80% of companies lack a reliable picture of their total workforce leaving most organizations lacking a clear total workforce perspective and no integrated strategy to engage workers at the right time, cost, and contractual arrangement.
John Boudreau, Mara Swan, and Amy Doyle, “The Big Disconnect in Your Talent Strategy and How to Fix It,” Harvard Business Review, December 26, 2016
Guided by the objectives laid out in the talent strategy, we work with the business to establish a continual workforce planning process that anticipates future workforce requirements and proactively addresses them.
An organization without an effective workforce planning process may fail to invest in strategically important roles and skills and may not realize the value of top performers. We ensure that your workforce planning process is equipped to maximize the potential of the existing workforce and reduce the gaps in the future workforce.
Scaling Impact Through the Alignment of Work Activities
A Fortune Global 100 technology company anticipated changes in their industry that would impact the future of work for their people. To prepare their people for the future of work, they needed to understand the changes in work activities and competencies that would be required. Current work activities and competencies were documented, but the business lacked an understanding of the time the activities took to perform. The organization needed a baseline of current activities to understand what changes would be required.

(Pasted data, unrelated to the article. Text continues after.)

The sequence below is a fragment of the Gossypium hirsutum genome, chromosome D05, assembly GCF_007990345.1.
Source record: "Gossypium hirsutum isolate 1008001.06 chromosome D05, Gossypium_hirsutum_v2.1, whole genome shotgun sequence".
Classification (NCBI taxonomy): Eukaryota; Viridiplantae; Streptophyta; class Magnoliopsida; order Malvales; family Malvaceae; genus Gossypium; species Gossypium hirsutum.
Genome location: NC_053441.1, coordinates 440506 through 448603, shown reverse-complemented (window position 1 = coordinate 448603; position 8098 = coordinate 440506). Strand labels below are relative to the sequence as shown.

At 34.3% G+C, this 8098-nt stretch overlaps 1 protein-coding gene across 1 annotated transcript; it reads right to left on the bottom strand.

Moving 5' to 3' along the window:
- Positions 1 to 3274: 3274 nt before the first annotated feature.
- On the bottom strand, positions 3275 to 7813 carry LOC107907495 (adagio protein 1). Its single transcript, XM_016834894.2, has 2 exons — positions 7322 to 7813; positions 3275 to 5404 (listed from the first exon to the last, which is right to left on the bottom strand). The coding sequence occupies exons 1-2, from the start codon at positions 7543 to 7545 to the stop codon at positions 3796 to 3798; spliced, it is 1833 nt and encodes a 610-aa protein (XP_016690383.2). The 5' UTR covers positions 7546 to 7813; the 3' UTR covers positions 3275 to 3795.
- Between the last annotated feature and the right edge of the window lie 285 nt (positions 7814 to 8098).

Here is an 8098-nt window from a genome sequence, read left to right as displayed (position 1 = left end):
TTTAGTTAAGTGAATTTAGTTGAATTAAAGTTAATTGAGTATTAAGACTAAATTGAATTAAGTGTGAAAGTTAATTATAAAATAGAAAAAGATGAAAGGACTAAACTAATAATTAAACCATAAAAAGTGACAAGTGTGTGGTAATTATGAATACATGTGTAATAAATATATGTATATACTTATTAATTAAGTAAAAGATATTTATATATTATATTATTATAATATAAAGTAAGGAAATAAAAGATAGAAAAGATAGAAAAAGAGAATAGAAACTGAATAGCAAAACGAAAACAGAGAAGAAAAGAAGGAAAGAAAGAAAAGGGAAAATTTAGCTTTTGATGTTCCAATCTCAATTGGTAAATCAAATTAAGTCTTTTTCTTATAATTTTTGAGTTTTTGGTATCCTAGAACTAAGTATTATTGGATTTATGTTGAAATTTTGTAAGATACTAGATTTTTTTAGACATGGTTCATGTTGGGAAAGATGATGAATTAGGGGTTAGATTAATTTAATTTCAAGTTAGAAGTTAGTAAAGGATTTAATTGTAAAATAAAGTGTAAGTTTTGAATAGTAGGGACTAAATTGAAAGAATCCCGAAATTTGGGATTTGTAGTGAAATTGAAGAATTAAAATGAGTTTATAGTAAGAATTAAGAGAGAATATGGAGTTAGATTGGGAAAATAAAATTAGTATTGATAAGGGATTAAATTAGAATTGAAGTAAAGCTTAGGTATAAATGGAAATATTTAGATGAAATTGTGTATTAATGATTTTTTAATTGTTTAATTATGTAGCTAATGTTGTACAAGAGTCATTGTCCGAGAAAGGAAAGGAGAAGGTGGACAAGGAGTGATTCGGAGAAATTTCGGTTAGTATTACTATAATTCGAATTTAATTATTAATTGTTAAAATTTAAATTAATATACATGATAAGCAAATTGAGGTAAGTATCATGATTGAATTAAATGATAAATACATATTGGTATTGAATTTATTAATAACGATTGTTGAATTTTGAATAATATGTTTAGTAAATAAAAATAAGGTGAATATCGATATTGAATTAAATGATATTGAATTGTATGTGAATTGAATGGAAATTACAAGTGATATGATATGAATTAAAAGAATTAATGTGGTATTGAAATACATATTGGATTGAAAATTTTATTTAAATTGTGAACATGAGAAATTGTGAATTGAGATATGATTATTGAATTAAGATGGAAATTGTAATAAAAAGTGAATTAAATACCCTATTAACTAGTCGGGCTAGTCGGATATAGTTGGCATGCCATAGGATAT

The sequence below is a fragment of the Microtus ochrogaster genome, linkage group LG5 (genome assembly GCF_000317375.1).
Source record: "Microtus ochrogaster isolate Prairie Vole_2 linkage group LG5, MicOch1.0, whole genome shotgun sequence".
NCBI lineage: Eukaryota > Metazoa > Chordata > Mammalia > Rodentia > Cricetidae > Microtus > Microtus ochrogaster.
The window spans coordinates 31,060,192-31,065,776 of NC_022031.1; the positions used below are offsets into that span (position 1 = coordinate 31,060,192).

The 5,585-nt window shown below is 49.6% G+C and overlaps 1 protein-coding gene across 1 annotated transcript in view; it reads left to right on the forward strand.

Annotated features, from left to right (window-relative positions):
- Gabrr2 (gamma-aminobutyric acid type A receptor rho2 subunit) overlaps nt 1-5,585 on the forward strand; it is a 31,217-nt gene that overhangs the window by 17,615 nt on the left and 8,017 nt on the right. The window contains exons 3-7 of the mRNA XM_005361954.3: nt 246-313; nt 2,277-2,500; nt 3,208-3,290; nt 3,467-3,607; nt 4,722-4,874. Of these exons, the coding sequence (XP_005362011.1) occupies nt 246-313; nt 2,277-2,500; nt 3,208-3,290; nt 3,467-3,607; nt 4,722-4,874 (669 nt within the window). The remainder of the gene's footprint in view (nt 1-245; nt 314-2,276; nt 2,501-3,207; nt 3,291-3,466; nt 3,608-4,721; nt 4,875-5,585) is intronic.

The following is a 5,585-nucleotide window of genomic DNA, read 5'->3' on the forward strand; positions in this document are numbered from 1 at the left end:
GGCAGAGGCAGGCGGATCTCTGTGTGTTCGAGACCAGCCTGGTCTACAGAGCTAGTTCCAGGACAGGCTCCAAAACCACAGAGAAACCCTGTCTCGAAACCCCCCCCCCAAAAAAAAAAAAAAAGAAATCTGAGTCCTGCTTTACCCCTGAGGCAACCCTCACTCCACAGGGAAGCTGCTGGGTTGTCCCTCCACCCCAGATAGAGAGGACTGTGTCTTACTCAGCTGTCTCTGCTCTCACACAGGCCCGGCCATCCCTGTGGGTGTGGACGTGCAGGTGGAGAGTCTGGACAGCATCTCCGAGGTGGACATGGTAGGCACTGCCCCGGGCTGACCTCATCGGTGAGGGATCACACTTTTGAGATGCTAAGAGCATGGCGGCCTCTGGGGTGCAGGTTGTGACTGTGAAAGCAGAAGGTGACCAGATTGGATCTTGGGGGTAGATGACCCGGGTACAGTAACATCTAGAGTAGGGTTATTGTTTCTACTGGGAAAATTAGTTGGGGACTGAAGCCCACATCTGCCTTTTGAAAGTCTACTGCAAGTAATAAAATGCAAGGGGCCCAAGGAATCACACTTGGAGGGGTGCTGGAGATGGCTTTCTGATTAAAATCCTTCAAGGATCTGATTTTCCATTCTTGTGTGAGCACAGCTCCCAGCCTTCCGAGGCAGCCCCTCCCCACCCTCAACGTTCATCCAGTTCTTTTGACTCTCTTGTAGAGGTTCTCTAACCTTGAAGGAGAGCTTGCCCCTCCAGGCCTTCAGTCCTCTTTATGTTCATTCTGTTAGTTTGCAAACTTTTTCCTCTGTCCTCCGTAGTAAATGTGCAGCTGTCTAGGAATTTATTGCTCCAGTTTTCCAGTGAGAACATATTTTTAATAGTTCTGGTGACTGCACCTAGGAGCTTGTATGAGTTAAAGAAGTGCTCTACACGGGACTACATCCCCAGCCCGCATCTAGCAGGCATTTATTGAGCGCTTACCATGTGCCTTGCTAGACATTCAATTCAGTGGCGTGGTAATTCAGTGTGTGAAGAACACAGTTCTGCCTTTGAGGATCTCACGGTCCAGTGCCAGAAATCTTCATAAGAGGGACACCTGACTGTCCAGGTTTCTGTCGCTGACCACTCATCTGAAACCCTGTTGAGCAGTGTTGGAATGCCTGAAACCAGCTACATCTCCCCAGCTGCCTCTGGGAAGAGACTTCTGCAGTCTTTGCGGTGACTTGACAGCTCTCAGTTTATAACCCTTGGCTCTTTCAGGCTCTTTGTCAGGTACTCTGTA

We gathered the list of current work activities and competencies and developed a sizing survey. A sample of employees across the organization participated in the survey by selecting the work activities they performed in their role and indicating the average amount of time it took to perform the activity, how frequently the activity was performed, and the complexity of the activity. Synthesizing the data, we hosted group and one-on-one conversations to share the survey results and record initial reactions. The qualitative commentary on the quantitative survey data provided insight into the impact of job changes on employees. We were able to combine what we had learned to estimate the time, frequency, and complexity of future work activities.
The organization had a map of the changes that would be required as they moved from current to future state activities. The organization's leadership understood which competencies the workforce needed to develop for future state work, how much time could be freed up by replacing current state activities with future state activities, and the number of FTEs required to perform each future-state task.